A few questions or clarifications please…
- As you’ve said to me before, to focus on this world and everything within it, is really the wrong focus, because it’s mithyA. And what we really are, is that in which all of it occurs?
- Am I correct in saying that Vedanta is truly a specific system or process to know who you really are as well as understanding the functioning of everything?
- So the elements or energy is not who we are since they are dependent on Consciousness. As Nisargadatta said, “without Consciousness nothing is”.
- To gain self-knowledge however, there must be a body with a nervous system. So the body does matter in relation to self-knowledge? But, consciousness doesn’t care whether it’s manifested or not?
- Words cause confusion, so what is the difference between Consciousness and Awareness from your understanding?
- The mind is discussed a lot, and many say that to have ‘no mind’ is the key to peace and freedom. Is the mind a part of the brain or something entirely different?
- Upon gaining self-knowledge, does the mind continue or fade away if you will, leaving the brain to function in its normal and natural way without the mind blocking it?
- You are not the body-mind; you are Consciousness. There is only Consciousness in reality; the ‘rest’ is just appearance and mistaken interpretation.
- Advaita is a teaching methodology to bring you to this realization.
- Elements, energy etc are only name and form of Consciousness.
- In reality, there is only Consciousness. From the perspective of the person, there is a body-mind. The realization that there is only Consciousness has to take place in the mind of the person in order for the person to realize that ‘All there is is Consciousness’.
- You can define words how you like. As long as you do this, there need not be any confusion. The way I use these terms is that Consciousness (capital ‘C’) is the reality (better called ‘Brahman’ to avoid confusion); and ‘awareness’ (capital or not) and ‘consciousness’ (small ‘c’) refer to the person’s perceiving/conceiving ability.
- The ‘person’ requires a mind in order to function in the world. This applies whether the person has Self-knowledge or not.
- It is likely (though not necessary) that the mind of someone with Self-knowledge will be less prone to disturbance by desire/fear etc.
Congratulations to the Questioner for raising very important doubts a seeker normally does not realize they subiminally exist and usually glosses over them being lost in the captivating flow of the high sounding and mesmerizing words of a teacher.
Hearty Congrats to Dennis for very precise and pointed answers without mincing words.
I am not trying to be an Advaita police. Nevertheless, I suggest a slight tweaking in a couple of lines in the answers to two questions (hope the Questioner does not feel that the suggested answers are too complicated):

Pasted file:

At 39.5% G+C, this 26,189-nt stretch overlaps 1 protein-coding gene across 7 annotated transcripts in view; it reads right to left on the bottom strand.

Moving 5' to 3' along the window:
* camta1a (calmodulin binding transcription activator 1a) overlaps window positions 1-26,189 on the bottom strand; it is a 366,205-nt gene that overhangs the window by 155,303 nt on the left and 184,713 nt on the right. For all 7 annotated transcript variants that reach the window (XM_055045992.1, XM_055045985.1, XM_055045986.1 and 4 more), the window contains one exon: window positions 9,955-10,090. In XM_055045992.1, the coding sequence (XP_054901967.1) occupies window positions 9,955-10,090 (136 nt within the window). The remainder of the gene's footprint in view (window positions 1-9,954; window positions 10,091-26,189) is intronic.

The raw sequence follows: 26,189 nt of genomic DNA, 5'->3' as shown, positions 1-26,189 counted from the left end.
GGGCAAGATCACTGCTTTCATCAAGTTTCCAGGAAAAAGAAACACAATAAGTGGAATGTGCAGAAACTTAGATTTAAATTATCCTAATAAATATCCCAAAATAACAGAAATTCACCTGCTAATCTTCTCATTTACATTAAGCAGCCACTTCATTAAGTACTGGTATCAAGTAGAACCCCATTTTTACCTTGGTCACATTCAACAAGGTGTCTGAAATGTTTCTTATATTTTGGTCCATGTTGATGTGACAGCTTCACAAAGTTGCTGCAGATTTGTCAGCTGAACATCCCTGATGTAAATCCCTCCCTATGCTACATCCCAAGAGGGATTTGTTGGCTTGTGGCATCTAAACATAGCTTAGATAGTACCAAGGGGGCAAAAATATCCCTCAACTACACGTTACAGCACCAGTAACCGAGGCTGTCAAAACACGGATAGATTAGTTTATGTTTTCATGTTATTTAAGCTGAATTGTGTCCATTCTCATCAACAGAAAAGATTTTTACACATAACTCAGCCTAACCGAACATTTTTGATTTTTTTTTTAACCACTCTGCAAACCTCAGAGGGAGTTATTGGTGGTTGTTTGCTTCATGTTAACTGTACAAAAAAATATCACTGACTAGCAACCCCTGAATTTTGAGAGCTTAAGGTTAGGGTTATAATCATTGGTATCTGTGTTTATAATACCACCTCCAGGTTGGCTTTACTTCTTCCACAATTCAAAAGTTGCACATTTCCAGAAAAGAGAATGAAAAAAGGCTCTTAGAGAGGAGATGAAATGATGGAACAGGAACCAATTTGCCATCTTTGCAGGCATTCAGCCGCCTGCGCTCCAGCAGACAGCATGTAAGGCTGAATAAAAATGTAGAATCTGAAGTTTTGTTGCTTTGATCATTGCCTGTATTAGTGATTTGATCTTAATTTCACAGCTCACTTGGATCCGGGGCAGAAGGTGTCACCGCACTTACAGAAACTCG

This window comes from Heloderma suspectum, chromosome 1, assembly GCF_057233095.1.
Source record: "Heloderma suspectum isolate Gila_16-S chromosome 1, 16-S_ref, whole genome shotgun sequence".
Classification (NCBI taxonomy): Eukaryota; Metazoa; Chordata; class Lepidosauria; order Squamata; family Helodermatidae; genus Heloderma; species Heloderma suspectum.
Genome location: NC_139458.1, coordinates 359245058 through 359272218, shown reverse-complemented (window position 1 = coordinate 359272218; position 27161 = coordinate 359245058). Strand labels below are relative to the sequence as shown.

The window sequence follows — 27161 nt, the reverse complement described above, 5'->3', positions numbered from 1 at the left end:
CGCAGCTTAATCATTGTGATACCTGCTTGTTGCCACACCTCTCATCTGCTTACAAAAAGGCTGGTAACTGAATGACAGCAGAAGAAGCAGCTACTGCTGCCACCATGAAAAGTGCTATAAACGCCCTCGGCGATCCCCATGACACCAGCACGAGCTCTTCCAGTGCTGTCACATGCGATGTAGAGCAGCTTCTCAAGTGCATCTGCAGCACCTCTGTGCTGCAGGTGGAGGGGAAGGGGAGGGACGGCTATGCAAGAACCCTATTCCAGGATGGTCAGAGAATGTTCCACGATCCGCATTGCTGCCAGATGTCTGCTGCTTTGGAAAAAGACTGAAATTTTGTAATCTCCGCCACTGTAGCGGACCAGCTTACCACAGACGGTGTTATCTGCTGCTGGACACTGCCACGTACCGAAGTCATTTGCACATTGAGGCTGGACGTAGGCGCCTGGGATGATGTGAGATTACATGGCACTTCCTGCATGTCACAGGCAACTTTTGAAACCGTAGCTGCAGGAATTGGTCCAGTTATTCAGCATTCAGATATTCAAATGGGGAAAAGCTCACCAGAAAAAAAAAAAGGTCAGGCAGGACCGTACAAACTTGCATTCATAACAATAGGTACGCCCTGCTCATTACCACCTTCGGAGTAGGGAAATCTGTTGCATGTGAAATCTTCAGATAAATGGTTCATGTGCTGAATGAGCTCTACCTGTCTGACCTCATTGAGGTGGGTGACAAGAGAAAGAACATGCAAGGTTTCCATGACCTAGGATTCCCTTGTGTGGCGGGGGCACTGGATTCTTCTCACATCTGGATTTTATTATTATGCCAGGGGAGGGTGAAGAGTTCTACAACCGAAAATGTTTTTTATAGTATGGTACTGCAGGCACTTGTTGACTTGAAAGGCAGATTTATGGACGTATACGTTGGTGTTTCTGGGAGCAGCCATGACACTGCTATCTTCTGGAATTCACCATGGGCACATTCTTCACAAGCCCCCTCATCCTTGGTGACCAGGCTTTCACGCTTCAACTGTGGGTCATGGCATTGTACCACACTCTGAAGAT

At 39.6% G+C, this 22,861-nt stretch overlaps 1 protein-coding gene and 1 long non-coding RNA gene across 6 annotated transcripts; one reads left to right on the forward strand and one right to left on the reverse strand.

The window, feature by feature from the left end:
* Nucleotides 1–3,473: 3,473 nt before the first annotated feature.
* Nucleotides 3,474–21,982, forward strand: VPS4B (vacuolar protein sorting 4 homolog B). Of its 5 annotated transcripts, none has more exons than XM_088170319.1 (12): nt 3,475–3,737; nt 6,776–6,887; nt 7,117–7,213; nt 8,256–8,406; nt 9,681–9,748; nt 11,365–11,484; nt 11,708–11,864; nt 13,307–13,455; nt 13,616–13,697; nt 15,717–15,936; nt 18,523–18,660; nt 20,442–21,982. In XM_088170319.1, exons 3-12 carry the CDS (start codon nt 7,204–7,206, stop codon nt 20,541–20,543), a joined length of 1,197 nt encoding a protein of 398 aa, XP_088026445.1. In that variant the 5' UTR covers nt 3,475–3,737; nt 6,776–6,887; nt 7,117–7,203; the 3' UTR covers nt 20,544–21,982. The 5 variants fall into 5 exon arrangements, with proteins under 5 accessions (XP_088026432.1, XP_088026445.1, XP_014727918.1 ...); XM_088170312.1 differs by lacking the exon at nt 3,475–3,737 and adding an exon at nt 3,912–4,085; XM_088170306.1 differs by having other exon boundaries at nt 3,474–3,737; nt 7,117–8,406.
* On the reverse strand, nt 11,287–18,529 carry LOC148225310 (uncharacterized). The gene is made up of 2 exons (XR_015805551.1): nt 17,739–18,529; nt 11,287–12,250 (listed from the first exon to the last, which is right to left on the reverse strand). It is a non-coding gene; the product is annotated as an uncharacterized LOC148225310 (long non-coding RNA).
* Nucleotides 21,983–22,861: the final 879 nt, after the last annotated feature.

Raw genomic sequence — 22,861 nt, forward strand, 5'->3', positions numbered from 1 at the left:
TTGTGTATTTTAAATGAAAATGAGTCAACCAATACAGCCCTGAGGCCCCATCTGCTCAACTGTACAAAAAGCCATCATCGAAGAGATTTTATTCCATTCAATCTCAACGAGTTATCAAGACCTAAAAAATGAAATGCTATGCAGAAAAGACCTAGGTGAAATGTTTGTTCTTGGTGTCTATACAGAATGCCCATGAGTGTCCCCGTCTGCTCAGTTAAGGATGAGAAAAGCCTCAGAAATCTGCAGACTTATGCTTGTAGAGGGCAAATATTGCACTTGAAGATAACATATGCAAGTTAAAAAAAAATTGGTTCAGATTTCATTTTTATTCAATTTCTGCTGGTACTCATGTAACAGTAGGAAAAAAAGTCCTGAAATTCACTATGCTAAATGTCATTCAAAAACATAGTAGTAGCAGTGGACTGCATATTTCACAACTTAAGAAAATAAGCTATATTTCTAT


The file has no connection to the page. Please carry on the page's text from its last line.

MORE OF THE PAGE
Answwer # 4:
The realization that there is only Consciousness has to take place in the mind of the person in order for the person to realize that ‘All there is is Consciousness.’
The realization that there is only Consciousness will take place in the mind of the person in order for the person to realize that ‘All there is is Consciousness’ as and when Consciousness Itself begins the implosion.
Answer # 6:
The ‘person’ requires a mind in order to function in the world. This applies whether the person has Self-knowledge or not.
The ‘person’ is the mind and in order to function in the world the mind ‘imagines’ a body. The Infinite Self, when It gets contracted (limited), it is called the mind and It then loses its peace and freedom. Self-realization is the ‘mind’ losing its sense of limitedness and attaining Its natural quality of Peace and freedom.
Mind’s footprint does appear in the body and the brain which are, after all its creatures.
Thanks for those comments, Ramesam. I have no doubt that the answers can be improved upon. However, my aim is always to avoid potential confusion in my answers and I fell maybe your alternatives do this.
“…as and when Consciousness Itself begins the implosion.” I know what you mean, but of course you will acknowledge that Consciousness never ‘does’ anything in reality.
“…the mind ‘imagines’ a body.” This is getting involved in Berkeleyian idealism and I don’t think it is helpful to go there!
“The Infinite Self, when It gets contracted (limited), it is called the mind and It then loses its peace and freedom.” Again, you will acknowledge that the Self cannot gain or lose anything in reality and is never limited in any way.
I suppose that anthropomorphic explanations may be helpful to some people and, since they are all apavAda’d in the end anyway, it doesn’t really matter, but I always strive to minimise the risk by keeping things simple!